In The Works - Ghostpoet

Back…with a little help from his friends
intheworks-ghostpoet.jpg

To be nonchalant is a peculiar gift but Ghostpoet executes it with perfect precision. You’d think that the pressures of making a successful follow-up LP to his critically acclaimed debut ‘Peanut Butter Blues And Melancholy Jam’ would dwell heavy on his mind, yet the Coventry native isn’t breaking a sweat or having sleepless nights like some Vietnam veteran. For the gentleman born Obaro Ejimiwe, his demeanour reads ‘business as usual’.

Recording his new LP at Press Play Studios in South London, which is owned by Stereolab’s drummer Andy Ramsey, Ghost explains: “I was in between Coventry and London, now I’m here and the world has changed from the time I made the last album.” Despite the huge adjustment he maintains that it’s “all the same in a sense of it’s still just making music, regardless of the location.”

 “I still want to create great music and that’s the only thing that comes to mind,” he continues, “be it by myself or with other people. I don’t want to say I’m in any particular creative time zone, area or mental space. It’s a continuation of what I’ve been trying to do for the past two-to-three years really.”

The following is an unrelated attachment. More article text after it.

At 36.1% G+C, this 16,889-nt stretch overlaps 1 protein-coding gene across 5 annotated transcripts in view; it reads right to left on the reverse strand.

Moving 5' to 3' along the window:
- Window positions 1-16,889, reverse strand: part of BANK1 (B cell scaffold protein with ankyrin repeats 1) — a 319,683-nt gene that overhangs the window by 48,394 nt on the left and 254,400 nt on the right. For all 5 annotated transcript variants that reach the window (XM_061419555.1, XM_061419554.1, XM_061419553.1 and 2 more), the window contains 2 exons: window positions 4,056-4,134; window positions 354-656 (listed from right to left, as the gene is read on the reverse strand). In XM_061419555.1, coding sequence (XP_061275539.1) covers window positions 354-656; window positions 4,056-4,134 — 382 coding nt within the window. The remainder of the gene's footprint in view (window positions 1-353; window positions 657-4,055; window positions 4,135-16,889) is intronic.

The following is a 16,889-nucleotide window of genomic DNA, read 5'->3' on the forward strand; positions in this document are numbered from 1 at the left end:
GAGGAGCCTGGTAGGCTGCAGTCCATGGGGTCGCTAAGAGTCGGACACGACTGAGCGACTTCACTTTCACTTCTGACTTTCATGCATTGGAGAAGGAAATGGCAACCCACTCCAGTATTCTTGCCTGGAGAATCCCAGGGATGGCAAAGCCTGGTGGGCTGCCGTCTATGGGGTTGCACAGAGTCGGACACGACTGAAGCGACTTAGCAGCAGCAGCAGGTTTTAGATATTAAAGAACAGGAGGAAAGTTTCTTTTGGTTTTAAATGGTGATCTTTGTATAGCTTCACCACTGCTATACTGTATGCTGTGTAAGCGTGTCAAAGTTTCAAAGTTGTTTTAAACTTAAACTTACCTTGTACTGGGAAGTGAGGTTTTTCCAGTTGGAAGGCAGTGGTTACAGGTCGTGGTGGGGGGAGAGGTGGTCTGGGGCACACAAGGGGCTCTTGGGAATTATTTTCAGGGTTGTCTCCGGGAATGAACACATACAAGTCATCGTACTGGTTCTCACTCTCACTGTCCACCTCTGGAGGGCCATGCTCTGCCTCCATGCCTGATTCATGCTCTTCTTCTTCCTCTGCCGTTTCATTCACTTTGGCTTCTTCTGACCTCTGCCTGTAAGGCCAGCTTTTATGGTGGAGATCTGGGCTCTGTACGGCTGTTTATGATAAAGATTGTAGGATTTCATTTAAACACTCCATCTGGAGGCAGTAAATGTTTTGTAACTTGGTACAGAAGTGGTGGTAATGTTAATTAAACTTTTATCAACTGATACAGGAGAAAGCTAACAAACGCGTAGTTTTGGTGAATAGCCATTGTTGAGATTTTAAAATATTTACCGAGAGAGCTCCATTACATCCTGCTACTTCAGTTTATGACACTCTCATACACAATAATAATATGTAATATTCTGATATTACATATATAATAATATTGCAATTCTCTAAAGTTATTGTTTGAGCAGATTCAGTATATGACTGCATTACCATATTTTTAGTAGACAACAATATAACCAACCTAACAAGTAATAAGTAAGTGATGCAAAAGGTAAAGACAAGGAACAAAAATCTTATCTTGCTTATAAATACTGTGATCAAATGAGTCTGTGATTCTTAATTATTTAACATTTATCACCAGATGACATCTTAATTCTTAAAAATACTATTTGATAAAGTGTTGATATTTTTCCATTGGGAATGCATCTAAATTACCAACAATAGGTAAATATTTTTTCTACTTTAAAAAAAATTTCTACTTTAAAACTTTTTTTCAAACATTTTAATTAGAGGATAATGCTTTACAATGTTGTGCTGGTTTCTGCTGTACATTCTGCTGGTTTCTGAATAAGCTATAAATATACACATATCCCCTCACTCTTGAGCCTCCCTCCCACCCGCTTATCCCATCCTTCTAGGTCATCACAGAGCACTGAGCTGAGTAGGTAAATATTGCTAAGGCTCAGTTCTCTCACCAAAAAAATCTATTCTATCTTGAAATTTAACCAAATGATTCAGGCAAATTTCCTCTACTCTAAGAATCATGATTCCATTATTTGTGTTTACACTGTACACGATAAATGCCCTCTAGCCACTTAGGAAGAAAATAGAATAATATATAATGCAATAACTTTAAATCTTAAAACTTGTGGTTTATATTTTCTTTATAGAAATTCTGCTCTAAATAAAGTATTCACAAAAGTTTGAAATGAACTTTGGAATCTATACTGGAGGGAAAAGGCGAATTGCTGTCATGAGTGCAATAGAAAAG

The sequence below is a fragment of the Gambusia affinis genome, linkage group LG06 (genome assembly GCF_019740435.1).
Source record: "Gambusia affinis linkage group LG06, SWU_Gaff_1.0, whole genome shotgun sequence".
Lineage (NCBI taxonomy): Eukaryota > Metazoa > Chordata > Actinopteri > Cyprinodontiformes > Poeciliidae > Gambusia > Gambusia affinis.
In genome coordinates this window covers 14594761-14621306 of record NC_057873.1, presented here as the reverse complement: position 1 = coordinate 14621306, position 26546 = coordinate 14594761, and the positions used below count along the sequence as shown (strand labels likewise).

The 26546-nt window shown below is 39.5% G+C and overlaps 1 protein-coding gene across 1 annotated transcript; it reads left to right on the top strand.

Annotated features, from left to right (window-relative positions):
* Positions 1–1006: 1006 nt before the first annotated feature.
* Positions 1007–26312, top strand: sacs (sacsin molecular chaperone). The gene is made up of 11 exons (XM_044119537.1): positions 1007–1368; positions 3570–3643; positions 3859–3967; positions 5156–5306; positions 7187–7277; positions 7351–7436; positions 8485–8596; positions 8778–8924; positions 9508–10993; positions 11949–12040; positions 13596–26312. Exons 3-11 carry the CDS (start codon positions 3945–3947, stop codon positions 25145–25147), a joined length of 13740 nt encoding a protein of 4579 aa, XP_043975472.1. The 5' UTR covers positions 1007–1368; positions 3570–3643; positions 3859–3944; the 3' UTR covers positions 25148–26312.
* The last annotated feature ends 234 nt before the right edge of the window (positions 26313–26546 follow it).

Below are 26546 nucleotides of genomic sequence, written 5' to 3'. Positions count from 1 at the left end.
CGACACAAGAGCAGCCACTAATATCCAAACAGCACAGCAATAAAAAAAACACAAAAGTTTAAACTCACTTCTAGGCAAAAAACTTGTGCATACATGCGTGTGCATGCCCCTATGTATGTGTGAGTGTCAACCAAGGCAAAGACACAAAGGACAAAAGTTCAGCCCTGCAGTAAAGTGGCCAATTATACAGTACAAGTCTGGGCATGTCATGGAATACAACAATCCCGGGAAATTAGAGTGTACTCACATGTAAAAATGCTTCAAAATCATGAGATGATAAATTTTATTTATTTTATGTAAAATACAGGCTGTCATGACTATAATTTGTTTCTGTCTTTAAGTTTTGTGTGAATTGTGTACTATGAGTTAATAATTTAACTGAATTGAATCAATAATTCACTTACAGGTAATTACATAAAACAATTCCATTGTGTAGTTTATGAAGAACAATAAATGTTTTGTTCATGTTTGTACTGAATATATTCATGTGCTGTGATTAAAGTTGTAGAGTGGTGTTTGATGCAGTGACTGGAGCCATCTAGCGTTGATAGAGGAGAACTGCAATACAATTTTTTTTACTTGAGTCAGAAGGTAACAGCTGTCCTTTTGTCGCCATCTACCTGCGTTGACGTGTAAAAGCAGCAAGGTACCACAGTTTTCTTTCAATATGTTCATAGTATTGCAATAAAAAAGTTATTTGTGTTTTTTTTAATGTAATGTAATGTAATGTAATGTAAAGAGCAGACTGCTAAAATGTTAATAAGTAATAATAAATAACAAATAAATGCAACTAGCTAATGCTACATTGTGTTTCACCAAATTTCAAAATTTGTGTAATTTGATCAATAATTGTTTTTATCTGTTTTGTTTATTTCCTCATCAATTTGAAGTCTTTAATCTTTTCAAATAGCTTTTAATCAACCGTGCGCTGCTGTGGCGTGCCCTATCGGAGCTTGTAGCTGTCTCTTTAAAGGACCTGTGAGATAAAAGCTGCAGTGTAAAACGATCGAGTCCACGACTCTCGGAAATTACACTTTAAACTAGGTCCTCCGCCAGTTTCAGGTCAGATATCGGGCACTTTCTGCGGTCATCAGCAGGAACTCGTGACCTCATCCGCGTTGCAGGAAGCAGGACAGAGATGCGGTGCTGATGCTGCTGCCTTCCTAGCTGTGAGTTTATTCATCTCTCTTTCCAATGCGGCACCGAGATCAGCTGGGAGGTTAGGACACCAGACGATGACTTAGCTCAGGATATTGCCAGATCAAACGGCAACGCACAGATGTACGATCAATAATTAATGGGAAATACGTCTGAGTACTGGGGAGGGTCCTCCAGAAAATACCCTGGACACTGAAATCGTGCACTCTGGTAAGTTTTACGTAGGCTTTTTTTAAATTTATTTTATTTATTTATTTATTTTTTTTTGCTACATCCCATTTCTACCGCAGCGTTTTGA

One significant addition to the upcoming album is in its guest features, which include the likes of Lucy Rose, Charles Hayward and the legendary Tony Allen. “It was great; he came in and I told him ‘Do what you want’,” he says when it came to working with the iconic Afrobeat drummer. “I’m not going to tell Tony Allen to do anything. I’m a massive fan of Fela Kuti and just being in the same room with someone connected to Afrobeat history it was just a joy to be around and learn from him.”

Look out for Ghostpoet’s second LP out in April this year.

Words: Jerry Gadiano
Photography: Samuel John Butt


Album Title: TBA
Release Date: April 2013
Recorded: Press Play Studios, Bermondsey, South London
Songs Include: TBA
Fact: His second LP is the first one that he’s recorded in a studio. ‘Peanut Butter And Melancholy Jams’ was recorded mostly at his house in Coventry.

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